I mean, it makes *sense* on one level, but an another level it seems very Odessan to decide that Friday=Saturday and Saturday=Friday by unilateral decree. And I can't imagine it working in, say, America. What about the people who can't attend classes on Saturdays, because they work or have other commitments in environments where Saturday is still considered Saturday, and not Friday at all?

In other news, I found a nearby fitness club, "Zateriannyi Mir," . A bit costly ($240 for three months, which is the minimum level of membership), but so worth it. The streets have been basically impassable for foot traffic for about a week now, and I've really missed the exercise; plus, even when everything isn't engulfed in a sea of mud, the traffic, low air air quality, and ubiquity of dogs (both the stray kind, which are quite benign, and the chained-up-in-the-front-yard-to-deter-burglars kind, which go NUTS when a jogger passes) make running outside a somewhat dubious experience. The fitness center, on the other hand, obviously views itself as a luxury item (i don't know enough about gym culture in Russia to know whether this is common, but I speculate that it is), and presents itself accordingly; the receptionists are elegantly groomed, the "dezhurnyi instruktor" ceremoniously approaches each client who enters the weight room and offers to create a personalized fitness program for them, and there are at least three types of steam room on the premises: Finnish sauna, Turkish bath, and something called "Roman bath" which I have no idea what is. (The sales manager, who took me on a tour, tried to explain it in terms of temperature [Celsius], which left me none the wiser but with the vague impression that the Romans liked their baths even hotter and steamier than the Turks.)

The interior of the club is as bright and shiny and modern and calculated to satisfy the "New Russian" (or "New Ukrainian") appetite for consmerist luxury, but the outside is adorned with a big, shiny and obviously new hammer and sickle. Draw your own conclusions.

While I'm here I may as well post the remainder of the photos I took in my second week here, while my computer was broken. Just a few shots in and around the building where I live:

Photos under hereCollapse )
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Finally, some pictures of the beach! [01 Mar 2007|10:19am]
It feels odd to be posting pictures of the beach when I woke up yesterday to find
*more* snow falling from the sky (So. Not. Acceptable. What we need now is a nice
warm rain, to wash all the disgusting slush and mud from the nearly-impassable
footpaths!) and the ground outside is covered in slush and ice, but I've been
promising these for a long time, so here goes.
The Black Sea, ladies and gentlemen.



This photo was taken about half an hour's walk (or a 15-minute jog)
from my house. I got unreasonably excited when I went down the hill
and got my first glimpse of the sea up close -- even though it was
February and a little bleak. It's no Pacific Ocean, of course, but
it's a lot more satisfying than the Hudson River.

Panoramas under here...Collapse )

And as long as I'm here, I might as well post a couple more pictures of my neighbourhoodCollapse )

...And that's it for today, folks -- off to do some real work. More news when there is some.
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In Russia, dead horse beats you! [26 Feb 2007|05:26pm]
(I've been reading back entries on the always-and-all-ways wonderful Language Log.
I like this particular formulation of the "Yakov Smirnoff snowclone" not only because it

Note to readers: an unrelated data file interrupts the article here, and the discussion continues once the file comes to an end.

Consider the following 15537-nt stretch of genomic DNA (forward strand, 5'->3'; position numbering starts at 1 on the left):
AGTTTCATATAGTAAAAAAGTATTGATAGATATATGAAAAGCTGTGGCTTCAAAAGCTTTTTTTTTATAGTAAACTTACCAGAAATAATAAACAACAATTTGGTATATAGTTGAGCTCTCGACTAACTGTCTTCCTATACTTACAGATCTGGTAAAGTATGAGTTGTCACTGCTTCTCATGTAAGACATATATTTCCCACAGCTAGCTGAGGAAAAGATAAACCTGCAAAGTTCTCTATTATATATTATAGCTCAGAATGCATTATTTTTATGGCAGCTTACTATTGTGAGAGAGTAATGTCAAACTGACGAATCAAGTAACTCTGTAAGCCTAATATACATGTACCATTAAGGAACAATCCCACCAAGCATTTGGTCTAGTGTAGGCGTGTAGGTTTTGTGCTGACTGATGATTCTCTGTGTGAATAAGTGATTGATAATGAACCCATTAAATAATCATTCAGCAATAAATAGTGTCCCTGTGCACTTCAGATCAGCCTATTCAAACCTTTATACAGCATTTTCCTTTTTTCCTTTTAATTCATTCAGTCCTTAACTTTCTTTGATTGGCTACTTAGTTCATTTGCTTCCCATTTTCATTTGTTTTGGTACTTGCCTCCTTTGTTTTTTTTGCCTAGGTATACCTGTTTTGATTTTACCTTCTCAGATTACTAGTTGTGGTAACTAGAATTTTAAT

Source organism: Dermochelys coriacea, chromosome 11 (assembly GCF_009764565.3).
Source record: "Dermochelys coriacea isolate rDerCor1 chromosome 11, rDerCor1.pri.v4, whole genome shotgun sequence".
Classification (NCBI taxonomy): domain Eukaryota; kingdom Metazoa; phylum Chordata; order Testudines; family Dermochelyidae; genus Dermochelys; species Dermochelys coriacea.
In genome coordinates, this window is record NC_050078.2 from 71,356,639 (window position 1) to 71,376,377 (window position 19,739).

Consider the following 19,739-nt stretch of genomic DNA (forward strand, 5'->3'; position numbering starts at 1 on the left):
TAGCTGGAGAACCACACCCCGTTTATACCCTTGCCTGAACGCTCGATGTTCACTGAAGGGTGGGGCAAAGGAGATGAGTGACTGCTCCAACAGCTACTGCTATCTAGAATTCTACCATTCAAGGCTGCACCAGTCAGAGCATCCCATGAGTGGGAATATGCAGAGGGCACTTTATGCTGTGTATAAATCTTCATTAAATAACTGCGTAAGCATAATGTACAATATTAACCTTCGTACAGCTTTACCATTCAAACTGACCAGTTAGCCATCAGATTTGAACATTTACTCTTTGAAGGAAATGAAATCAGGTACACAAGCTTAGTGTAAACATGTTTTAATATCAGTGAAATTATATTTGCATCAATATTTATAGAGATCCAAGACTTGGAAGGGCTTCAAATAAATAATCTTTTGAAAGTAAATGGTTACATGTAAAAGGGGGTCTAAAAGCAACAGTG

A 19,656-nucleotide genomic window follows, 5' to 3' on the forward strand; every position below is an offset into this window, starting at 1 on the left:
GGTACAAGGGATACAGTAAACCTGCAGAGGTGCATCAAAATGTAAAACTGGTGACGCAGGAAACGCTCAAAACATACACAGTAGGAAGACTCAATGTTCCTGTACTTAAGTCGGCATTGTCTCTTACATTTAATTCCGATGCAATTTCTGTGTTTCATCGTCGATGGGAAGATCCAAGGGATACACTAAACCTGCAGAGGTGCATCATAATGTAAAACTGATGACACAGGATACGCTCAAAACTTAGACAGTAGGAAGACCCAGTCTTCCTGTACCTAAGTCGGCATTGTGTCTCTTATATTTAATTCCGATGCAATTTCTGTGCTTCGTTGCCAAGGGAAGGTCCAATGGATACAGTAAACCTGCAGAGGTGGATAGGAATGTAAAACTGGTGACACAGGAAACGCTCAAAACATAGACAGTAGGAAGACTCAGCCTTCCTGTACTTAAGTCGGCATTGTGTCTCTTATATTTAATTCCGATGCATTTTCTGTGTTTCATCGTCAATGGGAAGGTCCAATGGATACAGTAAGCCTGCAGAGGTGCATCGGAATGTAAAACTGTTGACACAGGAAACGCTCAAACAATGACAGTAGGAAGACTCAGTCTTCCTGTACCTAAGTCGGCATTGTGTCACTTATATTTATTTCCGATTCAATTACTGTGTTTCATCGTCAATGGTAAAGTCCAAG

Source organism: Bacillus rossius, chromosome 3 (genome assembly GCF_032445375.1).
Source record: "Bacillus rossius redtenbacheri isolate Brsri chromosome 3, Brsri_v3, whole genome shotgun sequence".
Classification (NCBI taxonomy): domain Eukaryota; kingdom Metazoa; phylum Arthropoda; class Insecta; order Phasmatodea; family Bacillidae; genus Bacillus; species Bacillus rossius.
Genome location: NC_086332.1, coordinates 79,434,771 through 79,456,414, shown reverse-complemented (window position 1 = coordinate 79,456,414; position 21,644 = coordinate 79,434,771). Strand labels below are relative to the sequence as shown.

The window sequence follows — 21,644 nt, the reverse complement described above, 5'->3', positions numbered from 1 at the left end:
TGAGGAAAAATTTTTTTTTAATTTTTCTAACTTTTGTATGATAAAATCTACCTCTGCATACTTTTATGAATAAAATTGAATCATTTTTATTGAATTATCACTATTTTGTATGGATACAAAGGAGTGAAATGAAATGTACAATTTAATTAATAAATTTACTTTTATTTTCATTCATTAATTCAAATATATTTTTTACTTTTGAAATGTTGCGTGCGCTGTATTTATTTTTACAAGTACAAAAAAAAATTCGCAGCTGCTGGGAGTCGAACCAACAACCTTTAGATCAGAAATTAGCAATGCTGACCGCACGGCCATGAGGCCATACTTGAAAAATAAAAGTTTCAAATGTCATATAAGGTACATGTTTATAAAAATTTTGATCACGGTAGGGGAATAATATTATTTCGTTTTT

rings cryptically true but because it reminds me of Raskolnikov's dream [scroll down]....)

Back to our regularly scheduled programming.

Since I arrived in Odessa, I've been seeing posters and hearing rapid-fire radio ads
for this:



-- an exhibition at the seaport called "Your Home, Odessa."
This poster, by the way, is a good example of how Russian and Ukrainian tend
to co-exist on the same signs, billboards, and documents: here, the exhibition
title "YOUR HOME ODESSA" is in Russian, but the rest of the poster is in Ukrainian.

The event itself proved to be a fairly boring trade fair with stalls manned by various construction and interior-decor
companies -- not so much "Your Home, Odessa" as "Your Home Depot, Odessa."

But I took the opportunity to look around the port and snap a few photos,
including another one of the famous steps, from the superior vantage point
of the "Marine station" building:



See how far away the top looks from the bottom? The effect is enhanced by the fact
that the stairs are actually 30 feet wider at the bottom than at the top, on purpose
to make the climb ahead look longer than it really is.

And here's a picture facing the other way -- out to sea.

Click to view...Collapse )

Here's another small Odessan curiosity:



-- a statue of Pavel I (Catherine the Great's hapless son) holding an orange.
The statue is explained by the accompanying plaque, of which -- in true Odessan style --
the first paragraph in is Russian and the second in Ukrainian:



The Russian part reads:
"In 1800, our city was on the brink of destruction. Having only just been founded,
it was suddenly deprived of all the privileges which had been accorded to it.
The disfavour of Emperor Pavel [who was inclined to oppose anything that his mother had supported]
fell heavily upon Odessa. All work on building the port ceased; commerce put its business aside.
A general despondency reigned." --A. de Ribas

The Ukrainian part explains:
So the Odessites sent Pavel I a delegation with [a gift of] 3,000 Greek oranges,
which were received by the emperor with gratitude. The delegate G.
[or H??]
Rasksomati returned to Odessa with an official reply from the emperor expressing his
goodwill and [with] 250,000 rubles [Ukr: "karbovantsi"] for the development of the city.
Odessites changed their future! Oranges saved the city!
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And....we're back! [25 Feb 2007|12:16pm]